When building or renovating a home that has no connection to mains drainage for the disposal of sewage then alternative options have to be considered.
The UK currently has four different Environmental Regulators for surface and groundwater pollution control:
- England – The Environmental Agency (EA). Tel: 03708 506 506
- Wales – Natural Resources Wales / Cyfoeth Naturiol Cymru. Tel: 0300 065 3000
- Scotland – SEPA (Scottish Environment Protection Agency) Tel: 0300 099 66 99
- Northern Ireland – Northern Ireland Environmental Agency (NIEA) Tel: 0845 302 0008
These regulators operate in different ways and consequently generalisations have to be made.
Starting off specifically with the EA in England a document produced by DEFRA (Department of the Environment, Fisheries and Rural Affairs) entitled General Binding Rules for Small Sewage Discharges (SSDs) with effect from January 2015 is the yardstick. Refer to www.gov.uk
For the other regulators go to their websites or ask for assistance.
The standard checking procedure starts off with the question ‘How far is the site from the nearest public foul sewer?’ If more than 30m then alternative options can be considered in most cases.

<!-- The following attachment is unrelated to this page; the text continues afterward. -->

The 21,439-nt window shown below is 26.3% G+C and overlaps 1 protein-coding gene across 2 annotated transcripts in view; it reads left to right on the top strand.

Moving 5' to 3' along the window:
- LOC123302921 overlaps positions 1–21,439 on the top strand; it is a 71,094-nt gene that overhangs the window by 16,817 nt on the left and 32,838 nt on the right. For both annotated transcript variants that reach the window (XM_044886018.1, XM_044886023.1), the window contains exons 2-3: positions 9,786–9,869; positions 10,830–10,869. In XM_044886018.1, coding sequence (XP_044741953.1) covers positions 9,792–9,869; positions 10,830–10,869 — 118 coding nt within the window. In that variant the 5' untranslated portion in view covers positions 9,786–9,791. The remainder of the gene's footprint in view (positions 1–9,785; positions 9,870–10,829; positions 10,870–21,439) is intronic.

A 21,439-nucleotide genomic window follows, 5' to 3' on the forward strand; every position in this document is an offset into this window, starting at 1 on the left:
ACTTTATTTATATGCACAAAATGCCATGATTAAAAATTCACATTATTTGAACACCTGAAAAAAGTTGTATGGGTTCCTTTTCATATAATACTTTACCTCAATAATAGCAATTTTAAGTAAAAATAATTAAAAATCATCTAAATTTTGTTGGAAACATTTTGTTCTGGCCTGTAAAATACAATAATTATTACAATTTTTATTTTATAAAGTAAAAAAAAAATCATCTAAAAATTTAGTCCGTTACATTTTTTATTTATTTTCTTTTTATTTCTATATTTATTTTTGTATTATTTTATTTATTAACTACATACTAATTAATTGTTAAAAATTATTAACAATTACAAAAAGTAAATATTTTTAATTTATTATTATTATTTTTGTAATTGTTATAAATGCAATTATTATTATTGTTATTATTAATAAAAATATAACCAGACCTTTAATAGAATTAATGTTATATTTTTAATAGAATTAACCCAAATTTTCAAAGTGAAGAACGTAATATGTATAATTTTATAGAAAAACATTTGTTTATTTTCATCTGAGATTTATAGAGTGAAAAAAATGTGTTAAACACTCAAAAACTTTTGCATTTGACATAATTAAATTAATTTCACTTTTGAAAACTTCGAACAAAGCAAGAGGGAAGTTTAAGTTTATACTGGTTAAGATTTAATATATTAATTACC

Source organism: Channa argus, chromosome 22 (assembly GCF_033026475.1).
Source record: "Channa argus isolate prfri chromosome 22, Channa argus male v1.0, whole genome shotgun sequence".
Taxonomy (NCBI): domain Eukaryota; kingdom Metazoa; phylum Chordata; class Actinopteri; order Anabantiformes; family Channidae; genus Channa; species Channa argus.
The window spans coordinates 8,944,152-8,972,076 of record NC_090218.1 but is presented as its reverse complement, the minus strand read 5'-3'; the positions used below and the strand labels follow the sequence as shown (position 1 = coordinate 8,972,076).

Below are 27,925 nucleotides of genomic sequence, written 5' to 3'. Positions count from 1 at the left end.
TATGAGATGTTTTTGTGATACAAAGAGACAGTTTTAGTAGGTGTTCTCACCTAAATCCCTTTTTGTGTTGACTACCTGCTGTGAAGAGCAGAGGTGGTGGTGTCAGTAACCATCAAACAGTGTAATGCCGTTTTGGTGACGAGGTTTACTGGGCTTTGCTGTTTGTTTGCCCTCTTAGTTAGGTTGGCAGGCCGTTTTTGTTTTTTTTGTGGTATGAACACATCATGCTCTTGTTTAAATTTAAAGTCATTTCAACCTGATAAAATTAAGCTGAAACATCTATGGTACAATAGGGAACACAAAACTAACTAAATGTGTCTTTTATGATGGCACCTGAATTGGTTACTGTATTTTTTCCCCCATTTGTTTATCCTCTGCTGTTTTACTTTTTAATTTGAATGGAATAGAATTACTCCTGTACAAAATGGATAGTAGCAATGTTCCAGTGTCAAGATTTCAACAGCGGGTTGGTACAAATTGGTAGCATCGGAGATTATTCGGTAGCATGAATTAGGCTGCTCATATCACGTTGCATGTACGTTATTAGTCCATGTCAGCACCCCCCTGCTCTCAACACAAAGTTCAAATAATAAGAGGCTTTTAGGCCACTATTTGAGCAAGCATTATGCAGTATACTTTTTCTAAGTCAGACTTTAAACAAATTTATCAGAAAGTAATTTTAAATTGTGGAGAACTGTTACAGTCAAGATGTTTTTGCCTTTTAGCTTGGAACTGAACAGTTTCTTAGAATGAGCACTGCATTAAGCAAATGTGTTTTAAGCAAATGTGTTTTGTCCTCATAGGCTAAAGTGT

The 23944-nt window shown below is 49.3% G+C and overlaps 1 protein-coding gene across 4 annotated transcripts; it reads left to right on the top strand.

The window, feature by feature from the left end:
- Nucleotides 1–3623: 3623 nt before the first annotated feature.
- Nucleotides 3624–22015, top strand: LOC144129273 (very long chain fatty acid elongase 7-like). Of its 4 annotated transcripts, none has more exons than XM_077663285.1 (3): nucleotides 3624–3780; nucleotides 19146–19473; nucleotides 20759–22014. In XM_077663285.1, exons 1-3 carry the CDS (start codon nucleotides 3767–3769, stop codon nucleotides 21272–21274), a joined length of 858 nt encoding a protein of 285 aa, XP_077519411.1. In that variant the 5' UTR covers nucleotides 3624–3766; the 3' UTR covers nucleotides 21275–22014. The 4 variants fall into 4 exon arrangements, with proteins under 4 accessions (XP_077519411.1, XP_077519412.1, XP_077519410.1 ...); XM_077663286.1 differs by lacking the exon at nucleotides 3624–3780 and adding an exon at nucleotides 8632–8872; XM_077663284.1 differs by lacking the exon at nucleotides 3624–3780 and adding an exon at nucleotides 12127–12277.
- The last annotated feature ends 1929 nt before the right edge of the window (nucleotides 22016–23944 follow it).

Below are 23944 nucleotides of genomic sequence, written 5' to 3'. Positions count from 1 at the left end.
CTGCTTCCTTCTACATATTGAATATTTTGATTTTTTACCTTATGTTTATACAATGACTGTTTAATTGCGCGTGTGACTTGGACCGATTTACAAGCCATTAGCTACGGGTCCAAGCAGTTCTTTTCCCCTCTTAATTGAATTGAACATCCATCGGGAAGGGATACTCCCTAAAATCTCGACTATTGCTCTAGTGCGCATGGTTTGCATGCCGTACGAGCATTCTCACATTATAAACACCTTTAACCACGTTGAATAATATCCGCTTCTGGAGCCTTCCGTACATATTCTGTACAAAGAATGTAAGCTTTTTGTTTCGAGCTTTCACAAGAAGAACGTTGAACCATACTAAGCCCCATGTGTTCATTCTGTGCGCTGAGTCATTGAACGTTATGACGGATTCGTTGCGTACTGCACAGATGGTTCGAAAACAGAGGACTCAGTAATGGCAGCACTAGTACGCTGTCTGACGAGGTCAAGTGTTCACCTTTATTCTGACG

If considering pumping to a public foul sewer there need to be checks regarding the legal rights of access, connection fees, obligations in perpetuity and the technical aspects of pumping and storage.
If a property’s wastewater cannot be connected into a sewer there are three alternative options, a Cesspool, a Septic Tank or a Package Treatment Plant. Package Pumping Stations are available constructed in glassfibre (GRP) or other materials with pumps of different types.
Under current naming conventions a Cesspool is a holding tank that has no overflow and from which all the effluent must be taken away by a licensed tanker firm. Compliance with Building Regulations requires a large capacity tank of several thousand gallons. Even with extreme water saving measures the cost of emptying a cesspool is likely to be several thousand pounds in a single year. The use of cesspools is therefore best avoided.